Societe Generale’s profit before loan losses was below expectations with quite a disappointing mix as revenues in French retail banking were below expectations (offset by better than expected numbers in the CIB). The good news, at first sight, is on the capital ratio as the CET1 ratio is 55bp higher. it remains to be seen whether this is sustainable and if it opens the door for a 100% cash dividend for 2019 (versus partly a scrip dividend in 2018).
Societe Generale announced this morning its numbers for Q1 19.
Total income is in line with expectations and ours but total expenses were 2% above expectations (but in line with ours).
Profit before loan losses is therefore 3.2% below expectations.
The CET1 ratio at 11.70% was 55bp higher qoq mainly driven by disposals (expected) and a sharp decrease in RWA (adding 25bp to the CET1 ratio) as market conditions have normalised in the CIB division
Net banking income (NBI) at €6.2bn was in line with consensus expectations (and ours). However, the mix was rather disappointing.
CIB’s revenues were indeed higher than consensus forecasts (+3%) but this was expected following yesterday’s numbers at BNP Paribas. The capital market division’s revenues were 7% lower yoy (vs +2% for BNP Paribas) with a weak performance in the FICC division (-16% vs +28% for BNP Paribas). We expect revenues to be 13% lower in 2019 vs 2018 (vs -5% for the consensus).
Revenues in the IRB & FS division at €2.08bn were 4.4% higher yoy but 1.7% below expectations (driven by the IRB part). French retail banking’s revenue was also 2% below expectations and 4.7% lower yoy. Both net interest income and fees/commissions were lower yoy (respectively -3.2% and -0.3%). This has happened despite a 4.3% increase in loans outstanding underlining the ongoing impact of low/negative rates on the net interest margin (even if it remains to be seen whether the bank is not aggressively taking market shares).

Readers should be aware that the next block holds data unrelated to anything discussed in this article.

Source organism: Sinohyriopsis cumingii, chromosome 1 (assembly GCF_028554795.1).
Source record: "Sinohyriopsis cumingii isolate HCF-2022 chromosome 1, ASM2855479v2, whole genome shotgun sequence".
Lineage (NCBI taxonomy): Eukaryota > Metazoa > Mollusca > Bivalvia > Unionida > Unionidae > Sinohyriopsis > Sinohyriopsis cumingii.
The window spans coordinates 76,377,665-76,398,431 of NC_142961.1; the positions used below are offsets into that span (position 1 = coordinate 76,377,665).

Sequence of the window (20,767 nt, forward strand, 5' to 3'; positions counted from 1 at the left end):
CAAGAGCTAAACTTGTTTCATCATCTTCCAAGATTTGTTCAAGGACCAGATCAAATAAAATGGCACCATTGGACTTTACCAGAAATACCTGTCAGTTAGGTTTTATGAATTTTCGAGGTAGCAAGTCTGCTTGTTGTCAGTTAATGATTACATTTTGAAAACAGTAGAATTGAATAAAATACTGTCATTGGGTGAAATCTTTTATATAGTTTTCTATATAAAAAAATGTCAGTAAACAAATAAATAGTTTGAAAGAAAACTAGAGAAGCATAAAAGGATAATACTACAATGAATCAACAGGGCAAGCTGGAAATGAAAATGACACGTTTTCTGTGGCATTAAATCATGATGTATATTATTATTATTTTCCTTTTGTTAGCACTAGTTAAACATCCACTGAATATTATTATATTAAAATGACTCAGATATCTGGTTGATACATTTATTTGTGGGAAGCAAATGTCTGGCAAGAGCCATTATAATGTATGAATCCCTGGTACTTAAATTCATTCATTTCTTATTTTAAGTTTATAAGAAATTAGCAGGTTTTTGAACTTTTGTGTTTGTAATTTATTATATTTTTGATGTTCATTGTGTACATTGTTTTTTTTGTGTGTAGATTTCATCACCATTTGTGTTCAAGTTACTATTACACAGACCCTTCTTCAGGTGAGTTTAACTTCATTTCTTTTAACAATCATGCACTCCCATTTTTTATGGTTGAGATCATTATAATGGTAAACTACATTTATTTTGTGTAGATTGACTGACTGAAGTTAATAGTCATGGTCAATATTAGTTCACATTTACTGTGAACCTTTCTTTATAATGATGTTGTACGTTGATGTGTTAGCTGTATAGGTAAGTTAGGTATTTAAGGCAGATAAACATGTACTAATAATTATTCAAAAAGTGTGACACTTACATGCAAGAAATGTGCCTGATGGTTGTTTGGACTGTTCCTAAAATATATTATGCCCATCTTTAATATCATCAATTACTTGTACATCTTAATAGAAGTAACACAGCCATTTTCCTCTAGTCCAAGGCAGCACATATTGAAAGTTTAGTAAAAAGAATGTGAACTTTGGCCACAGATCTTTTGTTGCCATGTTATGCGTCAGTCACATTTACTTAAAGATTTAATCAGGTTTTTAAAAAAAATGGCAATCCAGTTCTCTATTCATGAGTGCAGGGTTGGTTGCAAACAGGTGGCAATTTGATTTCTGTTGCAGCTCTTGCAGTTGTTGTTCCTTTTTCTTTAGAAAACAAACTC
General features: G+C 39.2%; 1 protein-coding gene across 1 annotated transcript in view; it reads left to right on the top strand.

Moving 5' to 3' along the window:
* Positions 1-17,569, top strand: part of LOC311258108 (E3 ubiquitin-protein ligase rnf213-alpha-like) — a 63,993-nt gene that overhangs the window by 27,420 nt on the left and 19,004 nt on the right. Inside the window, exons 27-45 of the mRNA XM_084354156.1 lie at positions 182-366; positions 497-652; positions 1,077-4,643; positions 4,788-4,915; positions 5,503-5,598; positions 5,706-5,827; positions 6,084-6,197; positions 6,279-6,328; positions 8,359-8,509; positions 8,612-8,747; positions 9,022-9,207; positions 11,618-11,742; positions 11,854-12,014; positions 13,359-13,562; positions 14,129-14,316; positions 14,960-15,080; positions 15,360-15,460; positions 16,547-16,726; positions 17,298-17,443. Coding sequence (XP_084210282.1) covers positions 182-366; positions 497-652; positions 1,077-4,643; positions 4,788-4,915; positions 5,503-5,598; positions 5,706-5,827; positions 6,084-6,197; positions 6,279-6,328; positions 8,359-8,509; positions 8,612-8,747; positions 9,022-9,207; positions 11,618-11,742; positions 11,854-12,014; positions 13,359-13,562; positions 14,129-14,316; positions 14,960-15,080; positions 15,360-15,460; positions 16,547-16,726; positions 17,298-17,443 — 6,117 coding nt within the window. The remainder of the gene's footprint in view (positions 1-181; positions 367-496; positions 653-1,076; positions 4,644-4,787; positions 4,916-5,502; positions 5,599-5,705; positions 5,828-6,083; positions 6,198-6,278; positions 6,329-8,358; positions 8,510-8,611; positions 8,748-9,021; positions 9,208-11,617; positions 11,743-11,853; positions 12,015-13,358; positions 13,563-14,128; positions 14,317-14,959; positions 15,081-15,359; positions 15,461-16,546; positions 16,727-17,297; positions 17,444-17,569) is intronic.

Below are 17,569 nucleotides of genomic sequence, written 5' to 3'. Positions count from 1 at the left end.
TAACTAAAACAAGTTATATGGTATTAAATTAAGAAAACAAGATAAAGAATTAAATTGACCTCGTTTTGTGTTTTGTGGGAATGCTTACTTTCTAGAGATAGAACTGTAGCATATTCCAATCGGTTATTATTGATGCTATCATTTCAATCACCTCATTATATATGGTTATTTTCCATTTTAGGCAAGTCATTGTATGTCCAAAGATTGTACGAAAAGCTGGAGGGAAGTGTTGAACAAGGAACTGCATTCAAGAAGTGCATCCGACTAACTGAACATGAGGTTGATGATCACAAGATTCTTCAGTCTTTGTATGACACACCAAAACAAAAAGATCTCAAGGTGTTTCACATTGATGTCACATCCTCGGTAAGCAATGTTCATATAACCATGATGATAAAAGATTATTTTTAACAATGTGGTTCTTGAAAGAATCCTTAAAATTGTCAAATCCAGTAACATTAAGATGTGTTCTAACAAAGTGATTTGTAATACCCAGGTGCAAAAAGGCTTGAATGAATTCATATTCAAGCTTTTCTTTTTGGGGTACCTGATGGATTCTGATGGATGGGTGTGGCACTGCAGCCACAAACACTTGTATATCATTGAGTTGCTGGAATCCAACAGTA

Total expenses were 2% above expectations (1% above when adjusted for the CC’s division) mainly due to higher expenses from the CIB division (but in line with higher than expected growth in revenues).
For the CIB division, the targeted cost cutting is confirmed (€-500m) with revenue attrition of €300m (€400-500m in our expectations).
The CET1 ratio at 11.7% is 55bp higher qoq (which is a sharp quarterly increase as normal capital generation is more at 10bp for SG). About 25bp comes from a decrease in RWA which mainly comes from the CIB division. A normalisation of financial markets’ conditions (vs Q4 18) has allowed this decrease. Hence, it remains to be seen whether this is sustainable. We are maintaining our expectations for a scrip dividend going into the coming years.